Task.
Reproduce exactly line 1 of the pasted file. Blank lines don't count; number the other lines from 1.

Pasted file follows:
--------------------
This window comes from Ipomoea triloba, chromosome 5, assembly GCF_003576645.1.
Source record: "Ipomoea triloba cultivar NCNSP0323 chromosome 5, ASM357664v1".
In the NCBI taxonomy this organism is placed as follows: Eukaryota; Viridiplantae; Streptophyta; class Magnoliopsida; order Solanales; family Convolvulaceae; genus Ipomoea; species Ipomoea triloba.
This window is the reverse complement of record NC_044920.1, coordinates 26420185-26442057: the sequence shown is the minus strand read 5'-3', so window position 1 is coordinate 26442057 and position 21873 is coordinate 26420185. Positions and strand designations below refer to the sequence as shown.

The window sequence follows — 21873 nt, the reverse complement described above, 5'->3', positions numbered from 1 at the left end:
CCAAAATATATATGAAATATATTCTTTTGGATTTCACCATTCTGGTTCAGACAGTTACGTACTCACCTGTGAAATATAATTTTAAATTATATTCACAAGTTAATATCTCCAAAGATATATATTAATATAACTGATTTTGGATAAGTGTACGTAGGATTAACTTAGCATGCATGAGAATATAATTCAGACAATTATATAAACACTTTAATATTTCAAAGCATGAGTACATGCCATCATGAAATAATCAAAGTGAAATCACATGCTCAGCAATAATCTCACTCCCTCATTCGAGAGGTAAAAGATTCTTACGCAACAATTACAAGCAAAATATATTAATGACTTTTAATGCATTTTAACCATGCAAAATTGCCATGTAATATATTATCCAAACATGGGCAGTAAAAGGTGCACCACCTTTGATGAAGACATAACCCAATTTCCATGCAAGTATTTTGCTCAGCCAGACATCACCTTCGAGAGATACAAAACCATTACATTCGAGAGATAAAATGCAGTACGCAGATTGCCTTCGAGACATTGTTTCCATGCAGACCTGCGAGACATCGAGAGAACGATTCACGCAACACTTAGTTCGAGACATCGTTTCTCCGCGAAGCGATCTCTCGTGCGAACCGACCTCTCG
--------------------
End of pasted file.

This window comes from Ipomoea triloba, chromosome 5, assembly GCF_003576645.1.